Who is Dhivya Suryadevara? First woman to become CFO of US biggest auto company, and she is Indian


JUNE 14, 2018

It’s yet another proud moment for India and it doubles in scale as the Dhivya Suryadevara has become the first woman Chief Financial Officer of the biggest auto company, General Motors. Known as a financial wizard, Dhivya Suryadevara will succeed Chuck Stevens on September 1.

Dhivya Suryadevara will be following the footsteps of Mary Barra who broke the glass ceiling when she became the first Chief Executive of the company.

Born and brought up in India, she earned bachelor’s and master’s degrees in commerce from the University of Madras in Chennai. Then, Dhivya Suryadevara moved to the United States for her higher studies at Harvard at the age of 22. She earned an MBA degree from there. She landed her first job at the investment bank UBS and joined General Motors, a year later, at an age of 25. Then there was no looking back. She was named Automotive News Rising Star in 2016 and a Crain’s Detroit Business 40 Under 40 winner last year.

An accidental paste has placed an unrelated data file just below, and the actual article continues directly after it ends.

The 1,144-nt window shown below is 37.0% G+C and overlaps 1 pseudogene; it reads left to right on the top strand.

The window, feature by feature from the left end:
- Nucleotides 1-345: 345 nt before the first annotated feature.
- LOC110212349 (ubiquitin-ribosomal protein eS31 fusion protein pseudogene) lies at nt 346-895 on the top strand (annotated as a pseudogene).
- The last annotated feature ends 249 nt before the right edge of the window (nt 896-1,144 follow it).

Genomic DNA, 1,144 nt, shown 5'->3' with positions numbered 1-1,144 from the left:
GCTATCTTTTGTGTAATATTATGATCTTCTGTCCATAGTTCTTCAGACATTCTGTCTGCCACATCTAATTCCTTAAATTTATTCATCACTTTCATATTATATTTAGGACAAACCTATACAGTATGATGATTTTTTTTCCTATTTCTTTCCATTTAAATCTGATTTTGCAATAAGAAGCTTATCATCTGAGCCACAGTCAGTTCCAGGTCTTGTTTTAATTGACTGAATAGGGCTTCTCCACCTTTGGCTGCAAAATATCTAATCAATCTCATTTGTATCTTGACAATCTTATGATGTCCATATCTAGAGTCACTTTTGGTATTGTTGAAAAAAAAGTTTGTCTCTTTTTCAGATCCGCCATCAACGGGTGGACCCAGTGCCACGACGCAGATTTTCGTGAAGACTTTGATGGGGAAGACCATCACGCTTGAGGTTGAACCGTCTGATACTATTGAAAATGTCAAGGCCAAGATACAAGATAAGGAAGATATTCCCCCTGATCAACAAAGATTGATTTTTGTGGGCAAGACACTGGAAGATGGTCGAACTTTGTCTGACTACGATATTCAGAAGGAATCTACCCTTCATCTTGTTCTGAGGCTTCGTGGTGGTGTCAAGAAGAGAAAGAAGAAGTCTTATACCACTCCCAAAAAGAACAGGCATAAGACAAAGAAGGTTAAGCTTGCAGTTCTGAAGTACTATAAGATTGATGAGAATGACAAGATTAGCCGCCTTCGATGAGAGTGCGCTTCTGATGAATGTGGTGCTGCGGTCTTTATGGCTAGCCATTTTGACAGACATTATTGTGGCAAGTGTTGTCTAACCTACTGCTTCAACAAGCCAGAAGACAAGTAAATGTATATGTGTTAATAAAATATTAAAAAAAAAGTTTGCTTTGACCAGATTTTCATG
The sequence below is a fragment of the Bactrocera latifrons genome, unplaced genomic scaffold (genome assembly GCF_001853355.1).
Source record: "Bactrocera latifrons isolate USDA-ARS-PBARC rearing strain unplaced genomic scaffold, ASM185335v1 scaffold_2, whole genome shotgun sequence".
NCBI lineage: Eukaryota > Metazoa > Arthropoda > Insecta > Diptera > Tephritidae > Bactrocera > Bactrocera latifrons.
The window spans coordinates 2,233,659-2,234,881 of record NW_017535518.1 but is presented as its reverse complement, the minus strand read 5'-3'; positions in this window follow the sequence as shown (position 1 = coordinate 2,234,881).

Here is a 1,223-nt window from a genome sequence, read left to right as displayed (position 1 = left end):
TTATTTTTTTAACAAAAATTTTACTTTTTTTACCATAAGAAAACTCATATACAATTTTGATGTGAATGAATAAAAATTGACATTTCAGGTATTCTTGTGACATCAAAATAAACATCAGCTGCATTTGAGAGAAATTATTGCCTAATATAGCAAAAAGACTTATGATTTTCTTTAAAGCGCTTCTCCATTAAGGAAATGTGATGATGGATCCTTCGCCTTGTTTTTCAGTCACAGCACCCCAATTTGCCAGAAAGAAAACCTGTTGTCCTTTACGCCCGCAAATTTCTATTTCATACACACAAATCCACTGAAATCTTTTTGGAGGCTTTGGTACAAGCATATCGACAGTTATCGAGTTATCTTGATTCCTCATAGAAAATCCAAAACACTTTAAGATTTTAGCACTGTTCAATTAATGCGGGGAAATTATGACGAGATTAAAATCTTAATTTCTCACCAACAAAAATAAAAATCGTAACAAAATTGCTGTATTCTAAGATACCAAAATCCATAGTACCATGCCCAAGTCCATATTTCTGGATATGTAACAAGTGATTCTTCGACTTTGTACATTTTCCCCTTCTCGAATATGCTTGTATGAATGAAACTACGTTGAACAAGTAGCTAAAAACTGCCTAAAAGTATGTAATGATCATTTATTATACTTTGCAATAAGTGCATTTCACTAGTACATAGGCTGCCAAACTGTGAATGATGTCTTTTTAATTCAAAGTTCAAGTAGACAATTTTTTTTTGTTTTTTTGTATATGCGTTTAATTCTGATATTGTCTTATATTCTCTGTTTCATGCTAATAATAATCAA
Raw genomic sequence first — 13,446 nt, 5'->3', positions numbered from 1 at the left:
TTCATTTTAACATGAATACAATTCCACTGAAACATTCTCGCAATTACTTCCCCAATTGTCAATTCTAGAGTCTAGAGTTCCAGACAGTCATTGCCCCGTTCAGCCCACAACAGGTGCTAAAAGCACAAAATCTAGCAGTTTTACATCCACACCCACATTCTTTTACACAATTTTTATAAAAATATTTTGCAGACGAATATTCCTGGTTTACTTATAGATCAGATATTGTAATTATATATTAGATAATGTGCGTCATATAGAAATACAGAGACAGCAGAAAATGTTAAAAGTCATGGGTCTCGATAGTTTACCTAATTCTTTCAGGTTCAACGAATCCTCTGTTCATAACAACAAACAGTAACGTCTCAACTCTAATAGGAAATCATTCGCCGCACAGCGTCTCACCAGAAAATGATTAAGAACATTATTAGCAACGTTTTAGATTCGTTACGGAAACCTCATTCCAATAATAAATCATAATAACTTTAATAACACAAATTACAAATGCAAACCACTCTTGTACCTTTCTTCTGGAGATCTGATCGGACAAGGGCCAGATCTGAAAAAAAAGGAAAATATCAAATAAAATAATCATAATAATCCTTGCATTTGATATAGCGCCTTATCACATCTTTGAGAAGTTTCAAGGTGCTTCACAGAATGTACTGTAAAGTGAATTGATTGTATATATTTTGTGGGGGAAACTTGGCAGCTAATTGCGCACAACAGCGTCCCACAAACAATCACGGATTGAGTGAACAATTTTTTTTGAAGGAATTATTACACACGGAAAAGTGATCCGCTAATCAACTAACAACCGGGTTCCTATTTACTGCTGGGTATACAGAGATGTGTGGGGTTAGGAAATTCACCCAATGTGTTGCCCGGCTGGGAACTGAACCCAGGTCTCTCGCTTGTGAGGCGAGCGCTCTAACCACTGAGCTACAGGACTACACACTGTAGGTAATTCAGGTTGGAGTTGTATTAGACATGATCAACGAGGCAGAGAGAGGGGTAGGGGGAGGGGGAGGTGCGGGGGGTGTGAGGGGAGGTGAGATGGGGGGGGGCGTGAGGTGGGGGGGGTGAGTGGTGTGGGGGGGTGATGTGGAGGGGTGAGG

“Dhivya’s experience and leadership in several key roles throughout our financial operations position her well to build on the strong business results we’ve delivered over the last several years,” Mary Barra, GM’s chief executive officer, said in a statement.


Just 39-years old, Dhivya Suryadevara played a role in securing a $2.25 billion investment in GM Cruise by Japanese tech giant SoftBank Group Corp earlier this month. She has played an integral role in some significant deals GM has made as it has restructured operations over the past several years, including the divestiture of the company’s European arm Opel and the acquisition of self-driving vehicle startup Cruise, Reuters reported.

With Suryadevara replacing Stevens, the Detroit-based automaker’s ranks will get closer to mirroring the share of women in senior jobs among S&P 500 companies, which is 27 percent, according to Catalyst, a nonprofit that tracks women in leaderships positions, Bloomberg reported.

Courtesy: Financial Times